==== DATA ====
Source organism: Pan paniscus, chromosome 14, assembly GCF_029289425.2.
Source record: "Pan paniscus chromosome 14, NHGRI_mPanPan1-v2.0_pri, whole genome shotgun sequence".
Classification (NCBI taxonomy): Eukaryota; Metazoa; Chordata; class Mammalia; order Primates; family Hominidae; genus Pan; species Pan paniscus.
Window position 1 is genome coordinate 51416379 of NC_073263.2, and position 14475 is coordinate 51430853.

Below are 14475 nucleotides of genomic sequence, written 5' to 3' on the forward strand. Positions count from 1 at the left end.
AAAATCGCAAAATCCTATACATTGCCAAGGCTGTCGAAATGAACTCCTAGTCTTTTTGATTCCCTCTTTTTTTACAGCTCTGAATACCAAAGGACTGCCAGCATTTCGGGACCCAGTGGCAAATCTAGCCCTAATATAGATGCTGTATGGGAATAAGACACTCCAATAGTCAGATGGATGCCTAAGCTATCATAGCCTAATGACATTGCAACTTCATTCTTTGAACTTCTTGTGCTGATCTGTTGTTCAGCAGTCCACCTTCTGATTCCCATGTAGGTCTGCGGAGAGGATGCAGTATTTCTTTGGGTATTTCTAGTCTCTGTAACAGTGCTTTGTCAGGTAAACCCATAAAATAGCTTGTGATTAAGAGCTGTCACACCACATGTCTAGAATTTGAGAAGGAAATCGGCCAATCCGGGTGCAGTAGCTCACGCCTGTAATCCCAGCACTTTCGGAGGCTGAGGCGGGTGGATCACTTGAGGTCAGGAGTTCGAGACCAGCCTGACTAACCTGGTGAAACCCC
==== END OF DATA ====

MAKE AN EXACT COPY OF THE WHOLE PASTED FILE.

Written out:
Source organism: Pan paniscus, chromosome 14, assembly GCF_029289425.2.
Source record: "Pan paniscus chromosome 14, NHGRI_mPanPan1-v2.0_pri, whole genome shotgun sequence".
Classification (NCBI taxonomy): Eukaryota; Metazoa; Chordata; class Mammalia; order Primates; family Hominidae; genus Pan; species Pan paniscus.
Window position 1 is genome coordinate 51416379 of NC_073263.2, and position 14475 is coordinate 51430853.

Below are 14475 nucleotides of genomic sequence, written 5' to 3' on the forward strand. Positions count from 1 at the left end.
AAAATCGCAAAATCCTATACATTGCCAAGGCTGTCGAAATGAACTCCTAGTCTTTTTGATTCCCTCTTTTTTTACAGCTCTGAATACCAAAGGACTGCCAGCATTTCGGGACCCAGTGGCAAATCTAGCCCTAATATAGATGCTGTATGGGAATAAGACACTCCAATAGTCAGATGGATGCCTAAGCTATCATAGCCTAATGACATTGCAACTTCATTCTTTGAACTTCTTGTGCTGATCTGTTGTTCAGCAGTCCACCTTCTGATTCCCATGTAGGTCTGCGGAGAGGATGCAGTATTTCTTTGGGTATTTCTAGTCTCTGTAACAGTGCTTTGTCAGGTAAACCCATAAAATAGCTTGTGATTAAGAGCTGTCACACCACATGTCTAGAATTTGAGAAGGAAATCGGCCAATCCGGGTGCAGTAGCTCACGCCTGTAATCCCAGCACTTTCGGAGGCTGAGGCGGGTGGATCACTTGAGGTCAGGAGTTCGAGACCAGCCTGACTAACCTGGTGAAACCCC